I was happy today to unveil my new hot pink signs: “Make Love, Art & Music: A Creative Economy Not Warships” and “♀ Rise against Violence; Rise against Warships.” The signs were made to celebrate Valentine’s Day and the One Billion Rising Global Day of Action. I was also hoping that my provocative signs would get people to think more critically about the difference between an economy based on creativity and love versus one based on war and violence.
A shipyard worker drove past me, rolled down his window, flashed a big smile and said “I like your signs!”
After a few minutes, I had company. Janet who had protested against the F-35s with me on MLK Day in January 2011 showed up. We talked about her research into the Halifax explosion in 1917. She reminded me that the Mont-Blanc was a French munitions ship that collided with a relief ship in the harbour. Janet said that today the risks are much greater because there are nuclear-armed and nuclear-powered warships that come into our harbour that could cause a much worse disaster. Plus, she recently learned that the piloting services in the Halifax Harbour have been reduced, which also increase the risk, so new warships are the last thing that our harbour needs.
Brian also showed up. He started to talk about Muriel Duckworth, a matriarch in the Canadian peace movement who died in 2009 at the age of 100 years old. Brian and Janet remembered when she would demonstrate sometimes alone in the city. “Muriel was so courageous,” they recalled. I remember her protesting with her walker and then later in her wheelchair outside the library as her health deteriorated. She was so committed to peace and social justice and would always show up to rallies and events taking place around the city. It was nice to share memories of Muriel. Muriel’s well-known quote was “War is Stupid.” I know that she would also think that “Warships are stupid.”
We got 9 honks and 1 wave of support and one angry growl from a taxi driver.
Delivering My Cake of Gratitude
After my protest, at 1:00 p.m., I walked down to the shipyard to give a cake that I had made to Karl, the union leader who came to speak to me the week before. It was a heart-shaped cake with pink frosting, fresh strawberries and the word “Thanks” written on it in red icing. I brought the cake and my sign “Make Love, Art & Music: A Creative Economy Not Warships” down to the security gate. At the gate, I propped up my sign to be visible to everyone and asked for Karl. While I was waiting in the security room, an Irving executive came to drop off a brochure about an “Irving scholarship for $1,000” to the guards. The executive said to them, “Your kids can get a scholarship for university.” What a joke, I thought, $1,000 wouldn’t pay for two months of university. I couldn’t say what I was thinking, so instead I said to the guards, “I worked for the Canadian embassy in Norway a few years ago. In Norway, they have free education from primary to PhD, free healthcare, free childcare, a guaranteed annual income, and no domestic poverty. We could have the same in Canada if we kept control of our natural resource wealth like they did and didn’t waste money on warships.” I told them how the Norwegian government and people are wealthy with a surplus fund of $583 billion and no debt because they kept control of Statoil, the country’s oil and gas company. Instead in Canada, we have over $600 billion in national debt and we do not benefit from our natural resource wealth and have no majority shares in any major oil and gas company. Petro-Can was sold off by the federal Liberal and Conservative governments and is now owned by Suncor. I wanted to remind the guards that Irving Ltd. is a wealthy private family business that is getting billions of dollars of our tax dollars from the federal government and hundreds of millions from the provincial government for warships and then Irving is turning around and giving a measly thousand bucks for a university scholarship for employees. If the governments weren’t giving away our tax payer wealth to Irving we could have free tuition for Canadians to go to university. Unfortunately, Karl wasn’t available to accept my cake, so a woman from the office came to take it to the union leader.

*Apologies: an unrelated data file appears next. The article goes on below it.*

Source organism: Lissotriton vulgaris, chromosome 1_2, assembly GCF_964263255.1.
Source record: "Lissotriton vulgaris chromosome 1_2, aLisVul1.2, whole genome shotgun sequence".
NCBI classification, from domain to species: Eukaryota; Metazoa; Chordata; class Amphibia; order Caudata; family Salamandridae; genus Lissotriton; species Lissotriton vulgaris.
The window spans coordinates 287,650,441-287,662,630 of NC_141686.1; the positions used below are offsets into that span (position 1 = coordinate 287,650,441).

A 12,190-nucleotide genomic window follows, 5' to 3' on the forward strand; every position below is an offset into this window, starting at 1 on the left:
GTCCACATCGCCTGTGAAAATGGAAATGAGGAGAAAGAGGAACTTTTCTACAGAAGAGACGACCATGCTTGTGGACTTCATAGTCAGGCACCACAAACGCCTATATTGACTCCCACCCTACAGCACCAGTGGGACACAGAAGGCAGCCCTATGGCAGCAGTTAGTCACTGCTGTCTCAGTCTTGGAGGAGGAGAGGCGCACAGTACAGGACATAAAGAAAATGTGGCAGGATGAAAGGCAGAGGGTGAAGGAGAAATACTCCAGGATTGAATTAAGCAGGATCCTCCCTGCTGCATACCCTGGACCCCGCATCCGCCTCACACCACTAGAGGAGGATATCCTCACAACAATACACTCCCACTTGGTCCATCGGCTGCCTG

February 14, 2013 – Valentine’s Day and One Billion Rising for V-Day
Today is the day of love! Valentine’s Day! It is also One Billion Rising! One billion women rising around the world to say no more violence against women! I decided that I would have an extra protest this week to be in solidarity with this Global Day of Action and to make the links between violence and the warships. I also wanted to have a protest during the busy, after-work traffic so I timed it from 4-5 p.m.
Lucia and I drove down to the shipyard and were so pleased to see two women waiting for us who we didn’t know: Jennifer and Sarah. Jennifer is a student at Saint Mary’s University and Sarah is a student at Mount Saint Vincent University. They mentioned to us that they had been waiting for about 10 minutes before we showed up and they remarked at how it was mostly men leaving the Irving shipyard and the naval dockyard. “This is patriarchy,” I replied pointing to the shipyard and the dockyard behind us. “Building warships are not good for women workers and for women,” I added.
Later, Fiona and Kelly showed up to help with the signs and they stood across the street to get the traffic going the other way. It was so wonderful to have all these women at the protest today and to think about being in unity with sisters around the world striving for peace and equality.
We got 19 honks and 5 waves of support and we had about 8 thumbs down and shouts against us.